Vacation to Staycation 

By Ben Moncrieffe, Business Director, C Space  

Move as an arena has been fundamentally impacted by both contextual factors (pandemic, populist movements, climate change) and technological steps forward (AI, autonomy, 5G) and there is a sense that the arena is both being held back as well as trying with all its might to step forward. The move arena faces a battle to move in and of itself.  

These contextual factors (particularly the pandemic) have created a (potentially short term) shift from regular, simple, and straightforward vacations to a rise in the staycation – simply through necessity, but also perhaps through a sense that the middle classes are ‘over-traveled’. This in turn has seen consumers look more inward than outward – considering what is important in life, what is right in front of them – and we see a desire from consumers to be, and not just do. To think more about the ‘what’ to experience rather than the ‘where’.

Consumers tell us that they are finding beauty on their doorsteps, they are thinking more about what really matters in life and are taking stock of what is right in front of them. Research with particularly ‘resilient’ consumers during the pandemic has shown that behaviors of highly resilient people boil down to 1) close personal connections 2) exploration of the world (even on a small scale) and 3) learning, personal enrichment and creativity are the things that those with low resilience neglect. We’ve seen a rise in self-build campervans, micro-adventures (camping in the garden, cooking on the beach) and a desire to enrich aspects of life previously neglected (hobbies and cooking) or consider the movement of the sense of self (applications to the Open University sky rocketed during the pandemic). Political factors like Brexit, the US election/ immigration policy, and populist movements in Europe have forced consumers to look more inwards at their own countries and environments – fueling desire to look around them.

Brands have an opportunity to capitalize here, considering the concept of ‘everyday magic’ and serendipity in everyday life – helping enrich the most simple and basic of experiences that do not require huge movement, but are also memorable and precious.

Brands have an opportunity to capitalize here, considering the concept of ‘everyday magic’ and serendipity in everyday life – helping enrich the most simple and basic of experiences that do not require huge movement, but are also memorable and precious. Disney thinks a great deal about this, thinking carefully about how to create magic in the simplest of moments (e.g. there is only one Mickey at Disneyland – you do not want to see him twice to spoil the magic).

That said, a tension exists – with critics like Mark Ritson pointing out that things are likely to simply return to normal post pandemic, with consumers also yearning for movement that they have missed – they are not wrong, but the question is whether consumers will yearn for the same time of movement. We also see rises in a desire/ search for immersive long-term experiences – activity holidays, searches for ’10 things to do before you die’ – there is a recognition that life is too short and it’s important not to have regrets. Is there an opportunity for brands here – to capitalize on the innate human desire to experience things, places, and ideas. Airlines, travel companies and mobility brands would do well to think harder about the journey as well as the destination, as we may see consumers seek more immersive, more well planned but less regular experiences.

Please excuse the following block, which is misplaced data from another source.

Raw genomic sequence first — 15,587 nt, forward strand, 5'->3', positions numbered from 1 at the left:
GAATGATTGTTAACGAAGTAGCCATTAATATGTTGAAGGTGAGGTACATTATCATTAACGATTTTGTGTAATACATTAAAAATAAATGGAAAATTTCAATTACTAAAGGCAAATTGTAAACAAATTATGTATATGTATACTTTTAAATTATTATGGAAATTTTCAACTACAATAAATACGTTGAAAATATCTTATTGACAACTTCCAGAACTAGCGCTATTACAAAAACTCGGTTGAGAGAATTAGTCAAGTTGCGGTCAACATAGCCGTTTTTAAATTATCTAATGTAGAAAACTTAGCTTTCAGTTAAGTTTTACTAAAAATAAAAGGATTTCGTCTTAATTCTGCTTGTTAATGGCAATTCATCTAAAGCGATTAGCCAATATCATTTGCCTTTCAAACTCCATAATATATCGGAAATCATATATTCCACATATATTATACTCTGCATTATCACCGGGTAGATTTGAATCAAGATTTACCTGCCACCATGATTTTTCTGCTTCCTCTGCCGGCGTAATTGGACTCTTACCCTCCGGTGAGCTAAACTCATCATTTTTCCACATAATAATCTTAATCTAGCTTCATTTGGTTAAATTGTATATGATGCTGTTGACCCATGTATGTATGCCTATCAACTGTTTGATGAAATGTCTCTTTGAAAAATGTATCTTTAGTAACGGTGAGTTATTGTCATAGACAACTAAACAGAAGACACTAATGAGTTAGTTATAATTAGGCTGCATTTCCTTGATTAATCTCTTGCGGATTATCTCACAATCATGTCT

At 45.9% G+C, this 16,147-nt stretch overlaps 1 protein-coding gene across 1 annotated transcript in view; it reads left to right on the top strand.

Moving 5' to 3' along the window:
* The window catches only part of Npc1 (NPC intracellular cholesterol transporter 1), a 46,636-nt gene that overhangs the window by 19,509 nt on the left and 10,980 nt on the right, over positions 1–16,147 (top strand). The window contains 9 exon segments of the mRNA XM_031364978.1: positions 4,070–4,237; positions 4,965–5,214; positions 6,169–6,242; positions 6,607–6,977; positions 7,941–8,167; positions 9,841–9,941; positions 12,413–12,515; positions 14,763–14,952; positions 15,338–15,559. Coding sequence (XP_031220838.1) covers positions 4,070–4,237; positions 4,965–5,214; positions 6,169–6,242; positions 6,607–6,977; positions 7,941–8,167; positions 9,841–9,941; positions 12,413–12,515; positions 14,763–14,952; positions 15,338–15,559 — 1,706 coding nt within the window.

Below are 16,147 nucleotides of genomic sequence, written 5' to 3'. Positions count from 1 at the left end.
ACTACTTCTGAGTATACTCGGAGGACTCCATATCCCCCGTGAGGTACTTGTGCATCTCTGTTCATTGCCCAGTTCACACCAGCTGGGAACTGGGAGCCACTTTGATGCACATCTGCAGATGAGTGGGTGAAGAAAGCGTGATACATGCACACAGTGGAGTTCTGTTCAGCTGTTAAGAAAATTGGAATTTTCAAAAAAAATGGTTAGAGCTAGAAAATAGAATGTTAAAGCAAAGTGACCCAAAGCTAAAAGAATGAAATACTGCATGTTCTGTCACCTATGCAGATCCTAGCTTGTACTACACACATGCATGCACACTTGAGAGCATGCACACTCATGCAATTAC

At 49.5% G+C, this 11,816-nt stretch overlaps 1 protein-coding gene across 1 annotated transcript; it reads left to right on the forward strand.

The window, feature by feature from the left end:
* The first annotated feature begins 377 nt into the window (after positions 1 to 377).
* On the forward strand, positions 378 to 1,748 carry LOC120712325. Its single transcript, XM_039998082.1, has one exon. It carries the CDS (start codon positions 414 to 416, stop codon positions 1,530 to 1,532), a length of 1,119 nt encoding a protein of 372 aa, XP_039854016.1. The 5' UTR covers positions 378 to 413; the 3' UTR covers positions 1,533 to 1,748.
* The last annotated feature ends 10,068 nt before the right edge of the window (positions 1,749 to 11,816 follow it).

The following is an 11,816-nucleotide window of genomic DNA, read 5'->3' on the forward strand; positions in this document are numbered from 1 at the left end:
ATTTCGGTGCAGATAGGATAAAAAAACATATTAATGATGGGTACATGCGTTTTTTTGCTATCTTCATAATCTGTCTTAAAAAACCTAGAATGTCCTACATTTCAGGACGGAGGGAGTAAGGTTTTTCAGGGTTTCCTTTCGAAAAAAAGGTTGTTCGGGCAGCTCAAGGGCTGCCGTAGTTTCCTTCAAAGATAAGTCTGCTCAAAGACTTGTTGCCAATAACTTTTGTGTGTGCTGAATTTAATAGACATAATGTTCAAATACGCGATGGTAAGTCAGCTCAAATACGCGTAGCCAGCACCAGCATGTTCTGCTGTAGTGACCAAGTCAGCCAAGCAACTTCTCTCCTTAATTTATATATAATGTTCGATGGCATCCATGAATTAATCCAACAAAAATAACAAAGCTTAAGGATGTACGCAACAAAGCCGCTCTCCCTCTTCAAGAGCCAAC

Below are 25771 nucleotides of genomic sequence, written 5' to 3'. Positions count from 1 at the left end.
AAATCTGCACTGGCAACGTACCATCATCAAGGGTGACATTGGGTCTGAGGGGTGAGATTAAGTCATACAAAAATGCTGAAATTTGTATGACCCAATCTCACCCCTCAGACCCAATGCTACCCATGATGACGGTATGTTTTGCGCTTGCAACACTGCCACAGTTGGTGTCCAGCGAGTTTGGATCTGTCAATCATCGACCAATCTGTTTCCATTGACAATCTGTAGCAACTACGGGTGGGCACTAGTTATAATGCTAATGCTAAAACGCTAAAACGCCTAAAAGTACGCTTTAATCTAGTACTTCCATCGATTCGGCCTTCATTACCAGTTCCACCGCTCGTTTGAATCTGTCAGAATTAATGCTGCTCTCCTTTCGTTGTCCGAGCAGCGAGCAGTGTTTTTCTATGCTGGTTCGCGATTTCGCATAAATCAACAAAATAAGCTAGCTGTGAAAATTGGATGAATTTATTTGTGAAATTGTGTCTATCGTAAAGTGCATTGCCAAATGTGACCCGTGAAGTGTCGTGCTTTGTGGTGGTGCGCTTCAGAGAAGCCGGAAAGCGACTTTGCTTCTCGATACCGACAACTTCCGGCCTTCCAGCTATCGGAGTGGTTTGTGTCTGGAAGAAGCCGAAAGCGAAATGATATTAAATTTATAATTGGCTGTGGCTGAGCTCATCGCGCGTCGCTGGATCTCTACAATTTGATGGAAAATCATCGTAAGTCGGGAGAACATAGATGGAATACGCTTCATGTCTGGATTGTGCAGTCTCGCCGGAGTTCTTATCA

Tied to this are predictions and consumer desires around business travel. We’ve all spent the last 18 months speaking in to boxes on screens, with Microsoft and Zoom both seeing their stock and brand value (link to BGB) skyrocket in last years’ valuations. This, combined with continued focus on environmental responsibility (even from the major airlines who are also looking at improved links with short haul rail networks to reduce domestic flights) surely means that the days of mass volume business travel (at least for short haul) are numbered.

Most airlines made good money from business class travel pre-pandemic, and it’s clear that this sector is ripe for innovation with opportunities for aircraft re-configuration, emergence of new revenue streams and reimagining what business class travel experiences will and could look like in the short-medium term future. Arguably the desire for experiential, with robust planning for immersive experiences should feel exciting and not daunting for the airline industry – it should create a real platform to differentiate what have become ‘sky coaches’ with passengers crammed in to aircraft, to something much more fulfilling, immersive, and better yet, sustainable.

The business model will need to dramatically change, moving some airlines (at the ore premium end of the spectrum) to become more about quality than quantity. Will we see a new segmentation of brands from the airline industry, akin to the automotive market? Will we see new tiers in in-flight experience and new configurations in business class and economy? How can airlines realize new experiential opportunities realized by technological advancements in entertainment, gaming and improved links to the experiences fliers are journeying towards.